When Satoshi Nakamoto, founder of Bitcoin presented a paper titled “Bitcoin: A Peer to Peer
Cashless Money Transfer” in 2008 they introduced the concept of a currency that was to be
decentralized and free from human manipulation. From this paper emerged a new revolution of
digital currency that might quite possibly bring an end to the government currency monopoly and
also provide financial privacy and security. Cryptocurrency has the potential to replace the age of
Central Banking and also holds significant promise for economic growth.
In December 2015, the Central Bank of Kenya through a Public Notice issued a cautionary
statement against the holding, use and trading of digital currency. The Central Bank expressed it
concerns that since the digital currency was not legal tender it enjoyed no protection in case the
platform that exchanges or holds the virtual currency fails or goes out of business.
Despite these warning, Kenyans like many other populations worldwide is aggressively getting
into the world of digital currency. To date more than 1100 cryptocurrency companies have been
reported to be trading al over the world. It is not surprising that this number grows by the day since
cryptocurrency has become a game changer in financial technology. The uses and benefits of
cryptocurrency are numerous and can be seen to be in the incipient stages of strong-arming the
traditional financial institution such as banks.
Apart from offering a decentralized medium of exchange, it has also offered an alternative from
the financial monopoly that state Governments through their Central Banks have wielded.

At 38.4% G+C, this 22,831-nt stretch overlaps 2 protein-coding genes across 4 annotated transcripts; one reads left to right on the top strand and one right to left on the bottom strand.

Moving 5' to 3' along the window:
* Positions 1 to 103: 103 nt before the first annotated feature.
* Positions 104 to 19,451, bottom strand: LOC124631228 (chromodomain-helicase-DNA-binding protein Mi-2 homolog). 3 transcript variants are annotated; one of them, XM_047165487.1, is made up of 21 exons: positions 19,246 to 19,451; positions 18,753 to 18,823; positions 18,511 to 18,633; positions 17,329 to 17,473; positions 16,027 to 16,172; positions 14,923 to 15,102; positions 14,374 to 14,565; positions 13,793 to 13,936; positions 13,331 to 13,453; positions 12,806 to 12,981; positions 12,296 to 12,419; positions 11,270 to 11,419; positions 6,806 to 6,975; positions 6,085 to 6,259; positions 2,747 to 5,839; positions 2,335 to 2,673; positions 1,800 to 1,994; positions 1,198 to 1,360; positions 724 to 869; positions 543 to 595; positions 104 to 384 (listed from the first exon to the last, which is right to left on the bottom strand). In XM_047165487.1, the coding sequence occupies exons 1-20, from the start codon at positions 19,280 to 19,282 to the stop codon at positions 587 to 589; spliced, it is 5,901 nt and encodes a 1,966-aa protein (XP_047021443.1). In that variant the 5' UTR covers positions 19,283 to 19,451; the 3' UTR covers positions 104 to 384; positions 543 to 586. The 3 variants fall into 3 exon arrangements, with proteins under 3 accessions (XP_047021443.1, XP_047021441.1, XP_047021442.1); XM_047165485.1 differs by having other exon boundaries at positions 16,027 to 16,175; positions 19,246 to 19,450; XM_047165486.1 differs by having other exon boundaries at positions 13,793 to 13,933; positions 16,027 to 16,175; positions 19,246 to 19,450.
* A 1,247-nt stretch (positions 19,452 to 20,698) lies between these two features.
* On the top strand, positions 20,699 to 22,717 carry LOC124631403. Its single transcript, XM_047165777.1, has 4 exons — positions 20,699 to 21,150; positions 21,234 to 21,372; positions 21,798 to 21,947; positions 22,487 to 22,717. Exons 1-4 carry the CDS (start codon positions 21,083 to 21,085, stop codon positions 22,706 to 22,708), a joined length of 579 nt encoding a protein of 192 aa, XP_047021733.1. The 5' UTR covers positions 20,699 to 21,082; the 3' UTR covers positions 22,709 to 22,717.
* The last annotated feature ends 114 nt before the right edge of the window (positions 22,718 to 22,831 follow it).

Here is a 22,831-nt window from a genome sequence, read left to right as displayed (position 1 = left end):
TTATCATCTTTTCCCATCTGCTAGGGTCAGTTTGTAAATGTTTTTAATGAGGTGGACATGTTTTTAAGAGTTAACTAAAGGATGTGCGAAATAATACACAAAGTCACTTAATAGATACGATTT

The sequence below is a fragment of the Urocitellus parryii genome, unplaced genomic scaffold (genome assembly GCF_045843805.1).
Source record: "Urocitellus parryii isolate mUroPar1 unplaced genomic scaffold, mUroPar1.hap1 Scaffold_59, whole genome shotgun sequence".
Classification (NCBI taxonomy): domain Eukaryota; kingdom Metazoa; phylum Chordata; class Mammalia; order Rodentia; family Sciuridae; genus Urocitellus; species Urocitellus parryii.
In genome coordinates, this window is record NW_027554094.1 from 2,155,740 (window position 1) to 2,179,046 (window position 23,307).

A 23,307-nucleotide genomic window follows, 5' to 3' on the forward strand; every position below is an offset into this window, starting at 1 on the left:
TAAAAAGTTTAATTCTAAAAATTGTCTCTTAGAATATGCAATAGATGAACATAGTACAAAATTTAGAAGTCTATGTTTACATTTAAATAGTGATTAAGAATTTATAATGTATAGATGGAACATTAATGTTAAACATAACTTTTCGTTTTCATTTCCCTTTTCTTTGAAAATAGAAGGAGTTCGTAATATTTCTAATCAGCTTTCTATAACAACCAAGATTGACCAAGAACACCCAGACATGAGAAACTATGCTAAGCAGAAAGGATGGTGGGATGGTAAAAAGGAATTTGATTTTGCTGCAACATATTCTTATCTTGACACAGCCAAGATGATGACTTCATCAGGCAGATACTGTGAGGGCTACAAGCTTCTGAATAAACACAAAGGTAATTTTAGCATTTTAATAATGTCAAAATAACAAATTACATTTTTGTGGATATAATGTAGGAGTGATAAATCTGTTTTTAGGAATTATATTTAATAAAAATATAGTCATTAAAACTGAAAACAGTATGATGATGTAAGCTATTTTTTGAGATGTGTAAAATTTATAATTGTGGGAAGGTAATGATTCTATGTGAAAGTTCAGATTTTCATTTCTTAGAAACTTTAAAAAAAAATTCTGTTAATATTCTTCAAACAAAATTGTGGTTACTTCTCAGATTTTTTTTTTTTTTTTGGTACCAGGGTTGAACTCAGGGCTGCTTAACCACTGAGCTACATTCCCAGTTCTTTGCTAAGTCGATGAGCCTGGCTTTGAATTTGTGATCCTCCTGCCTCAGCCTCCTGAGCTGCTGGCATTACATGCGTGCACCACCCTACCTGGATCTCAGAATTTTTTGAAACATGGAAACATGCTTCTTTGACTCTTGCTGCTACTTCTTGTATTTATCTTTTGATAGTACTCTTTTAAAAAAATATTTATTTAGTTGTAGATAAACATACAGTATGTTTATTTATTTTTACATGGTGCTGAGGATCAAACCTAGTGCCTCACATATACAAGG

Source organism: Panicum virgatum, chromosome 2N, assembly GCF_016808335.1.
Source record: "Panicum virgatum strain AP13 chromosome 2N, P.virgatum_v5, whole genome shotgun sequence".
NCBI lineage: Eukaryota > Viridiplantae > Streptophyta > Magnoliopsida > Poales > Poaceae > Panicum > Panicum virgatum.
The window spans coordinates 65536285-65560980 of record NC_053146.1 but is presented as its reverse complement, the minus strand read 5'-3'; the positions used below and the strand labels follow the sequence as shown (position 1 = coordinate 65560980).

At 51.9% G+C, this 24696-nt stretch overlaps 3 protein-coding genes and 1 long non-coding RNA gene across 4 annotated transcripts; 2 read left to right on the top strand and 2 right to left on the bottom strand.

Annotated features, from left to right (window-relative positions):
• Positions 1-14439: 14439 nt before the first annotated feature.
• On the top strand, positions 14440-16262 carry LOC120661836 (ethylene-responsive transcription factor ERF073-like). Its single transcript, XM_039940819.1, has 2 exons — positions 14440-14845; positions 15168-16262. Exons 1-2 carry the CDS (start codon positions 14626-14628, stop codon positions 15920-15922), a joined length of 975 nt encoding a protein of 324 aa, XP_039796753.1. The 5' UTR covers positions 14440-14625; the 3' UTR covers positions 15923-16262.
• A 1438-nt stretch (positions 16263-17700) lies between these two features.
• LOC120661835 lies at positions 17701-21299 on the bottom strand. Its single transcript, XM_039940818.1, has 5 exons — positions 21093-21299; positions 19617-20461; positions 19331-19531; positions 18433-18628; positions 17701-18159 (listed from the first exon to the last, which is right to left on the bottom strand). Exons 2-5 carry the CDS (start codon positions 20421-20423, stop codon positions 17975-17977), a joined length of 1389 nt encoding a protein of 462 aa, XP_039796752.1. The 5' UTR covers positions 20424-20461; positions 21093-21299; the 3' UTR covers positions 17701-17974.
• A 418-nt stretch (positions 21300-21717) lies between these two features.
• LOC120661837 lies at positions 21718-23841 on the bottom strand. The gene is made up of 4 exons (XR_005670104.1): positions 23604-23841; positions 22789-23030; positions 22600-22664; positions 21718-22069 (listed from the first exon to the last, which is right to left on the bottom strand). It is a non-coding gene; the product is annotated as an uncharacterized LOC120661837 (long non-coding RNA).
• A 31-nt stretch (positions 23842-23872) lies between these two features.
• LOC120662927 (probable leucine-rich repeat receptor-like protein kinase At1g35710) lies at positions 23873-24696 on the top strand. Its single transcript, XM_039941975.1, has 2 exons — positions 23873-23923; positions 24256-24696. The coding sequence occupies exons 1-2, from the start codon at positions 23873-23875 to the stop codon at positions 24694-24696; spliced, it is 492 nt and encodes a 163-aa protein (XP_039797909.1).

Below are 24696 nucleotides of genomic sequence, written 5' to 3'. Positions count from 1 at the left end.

Cryptocurrency and other Blockchain assets also offer a certain level of privacy and security for
money that traditional banking would not have dreamed of. The most outstanding benefit of
cryptocurrency, however, is that the value of currency is purely determined by an algorithm (based
on market forces of demand and supply) making it free from human and human-related
The over-arching benefits of cryptocurrency and Blockchain technology have since wound their
way into other areas of the economy. For instance startup companies are now employing Initial
Coin Offerings to raise capital. Just recently, regional business newspaper, Business Daily reported
that IBM, a technology powerhouse, was in talks with the Government of Kenya to utilize
Blockchain Technology to store and manage public records in the education and health sector.
This technology however, does not come without risk. While privacy is almost completely
guaranteed in cryptocurrency transactions, the anonymity of the parties to a transaction means that
the platforms could be used to fund illegal activities. There are also tax implications where the
government loses revenue collected from income tax or capital gains as individuals may chose to